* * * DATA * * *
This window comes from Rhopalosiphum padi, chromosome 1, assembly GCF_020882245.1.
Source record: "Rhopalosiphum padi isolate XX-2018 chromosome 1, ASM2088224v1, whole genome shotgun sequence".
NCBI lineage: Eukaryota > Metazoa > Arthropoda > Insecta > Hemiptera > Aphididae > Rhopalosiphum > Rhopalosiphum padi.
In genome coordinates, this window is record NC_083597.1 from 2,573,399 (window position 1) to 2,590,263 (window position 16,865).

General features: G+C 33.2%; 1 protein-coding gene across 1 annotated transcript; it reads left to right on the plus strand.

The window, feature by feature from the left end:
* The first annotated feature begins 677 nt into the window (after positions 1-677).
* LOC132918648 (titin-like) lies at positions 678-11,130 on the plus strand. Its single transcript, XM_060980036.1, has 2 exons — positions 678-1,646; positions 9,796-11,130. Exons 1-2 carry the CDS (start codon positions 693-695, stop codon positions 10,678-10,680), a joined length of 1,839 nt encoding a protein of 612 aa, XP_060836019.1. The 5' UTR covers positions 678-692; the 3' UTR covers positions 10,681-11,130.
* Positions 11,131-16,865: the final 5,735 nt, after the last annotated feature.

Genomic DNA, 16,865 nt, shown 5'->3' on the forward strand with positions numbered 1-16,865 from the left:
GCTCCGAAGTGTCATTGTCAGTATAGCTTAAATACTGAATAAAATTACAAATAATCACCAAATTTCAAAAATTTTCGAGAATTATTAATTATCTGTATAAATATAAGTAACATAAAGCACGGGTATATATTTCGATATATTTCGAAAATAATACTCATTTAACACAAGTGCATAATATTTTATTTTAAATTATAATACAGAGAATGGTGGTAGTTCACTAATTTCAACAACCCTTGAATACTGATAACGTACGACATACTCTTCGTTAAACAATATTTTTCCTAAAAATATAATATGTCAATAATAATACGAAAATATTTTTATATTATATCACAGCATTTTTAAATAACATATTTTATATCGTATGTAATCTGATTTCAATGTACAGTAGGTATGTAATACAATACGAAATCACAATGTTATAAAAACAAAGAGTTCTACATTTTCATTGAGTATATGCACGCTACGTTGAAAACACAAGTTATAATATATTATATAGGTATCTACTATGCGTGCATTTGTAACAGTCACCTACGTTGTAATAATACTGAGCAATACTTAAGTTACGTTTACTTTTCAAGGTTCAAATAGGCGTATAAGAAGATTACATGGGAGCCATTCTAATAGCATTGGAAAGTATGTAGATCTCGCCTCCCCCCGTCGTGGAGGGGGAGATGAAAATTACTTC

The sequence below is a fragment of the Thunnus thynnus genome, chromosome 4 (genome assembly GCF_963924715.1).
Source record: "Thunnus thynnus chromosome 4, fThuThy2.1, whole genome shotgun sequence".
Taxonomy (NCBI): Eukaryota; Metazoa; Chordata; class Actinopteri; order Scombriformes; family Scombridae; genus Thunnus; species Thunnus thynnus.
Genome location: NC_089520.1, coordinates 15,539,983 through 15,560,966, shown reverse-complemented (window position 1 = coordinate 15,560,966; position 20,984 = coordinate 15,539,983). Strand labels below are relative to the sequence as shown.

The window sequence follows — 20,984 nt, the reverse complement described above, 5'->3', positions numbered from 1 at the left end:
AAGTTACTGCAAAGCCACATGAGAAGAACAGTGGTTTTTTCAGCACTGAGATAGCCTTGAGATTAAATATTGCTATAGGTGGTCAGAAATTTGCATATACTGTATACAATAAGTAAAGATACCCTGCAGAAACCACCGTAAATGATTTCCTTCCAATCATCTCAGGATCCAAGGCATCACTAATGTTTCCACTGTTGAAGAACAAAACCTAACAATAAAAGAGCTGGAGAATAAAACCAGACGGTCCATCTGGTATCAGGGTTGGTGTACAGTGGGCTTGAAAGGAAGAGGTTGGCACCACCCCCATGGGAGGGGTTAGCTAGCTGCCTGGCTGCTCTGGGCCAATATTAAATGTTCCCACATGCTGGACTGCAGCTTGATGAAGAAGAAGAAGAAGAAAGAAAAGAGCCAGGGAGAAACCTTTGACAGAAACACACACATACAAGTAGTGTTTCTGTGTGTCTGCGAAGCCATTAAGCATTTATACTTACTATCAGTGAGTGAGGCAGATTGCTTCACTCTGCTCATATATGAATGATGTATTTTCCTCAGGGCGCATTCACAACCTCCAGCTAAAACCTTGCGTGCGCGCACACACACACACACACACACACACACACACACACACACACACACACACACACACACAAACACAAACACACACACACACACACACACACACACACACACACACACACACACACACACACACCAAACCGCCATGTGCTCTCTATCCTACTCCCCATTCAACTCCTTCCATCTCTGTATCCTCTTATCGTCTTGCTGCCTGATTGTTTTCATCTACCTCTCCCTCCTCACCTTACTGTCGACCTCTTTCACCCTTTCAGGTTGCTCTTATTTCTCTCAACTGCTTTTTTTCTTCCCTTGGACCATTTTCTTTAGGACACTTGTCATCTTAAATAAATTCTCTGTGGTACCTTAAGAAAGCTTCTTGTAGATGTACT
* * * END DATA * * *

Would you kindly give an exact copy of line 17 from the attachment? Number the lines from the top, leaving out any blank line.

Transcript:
AAGTTACTGCAAAGCCACATGAGAAGAACAGTGGTTTTTTCAGCACTGAGATAGCCTTGAGATTAAATATTGCTATAGGTGGTCAGAAATTTGCATATACTGTATACAATAAGTAAAGATACCCTGCAGAAACCACCGTAAATGATTTCCTTCCAATCATCTCAGGATCCAAGGCATCACTAATGTTTCCACTGTTGAAGAACAAAACCTAACAATAAAAGAGCTGGAGAATAAAACCAGACGGTCCATCTGGTATCAGGGTTGGTGTACAGTGGGCTTGAAAGGAAGAGGTTGGCACCACCCCCATGGGAGGGGTTAGCTAGCTGCCTGGCTGCTCTGGGCCAATATTAAATGTTCCCACATGCTGGACTGCAGCTTGATGAAGAAGAAGAAGAAGAAAGAAAAGAGCCAGGGAGAAACCTTTGACAGAAACACACACATACAAGTAGTGTTTCTGTGTGTCTGCGAAGCCATTAAGCATTTATACTTACTATCAGTGAGTGAGGCAGATTGCTTCACTCTGCTCATATATGAATGATGTATTTTCCTCAGGGCGCATTCACAACCTCCAGCTAAAACCTTGCGTGCGCGCACACACACACACACACACACACACACACACACACACACACACACACACACACACACAAACACAAACACACACACACACACACACACACACACACACACACACACACACACACACACACACCAAACCGCCATGTGCTCTCTATCCTACTCCCCATTCAACTCCTTCCATCTCTGTATCCTCTTATCGTCTTGCTGCCTGATTGTTTTCATCTACCTCTCCCTCCTCACCTTACTGTCGACCTCTTTCACCCTTTCAGGTTGCTCTTATTTCTCTCAACTGCTTTTTTTCTTCCCTTGGACCATTTTCTTTAGGACACTTGTCATCTTAAATAAATTCTCTGTGGTACCTTAAGAAAGCTTCTTGTAGATGTACT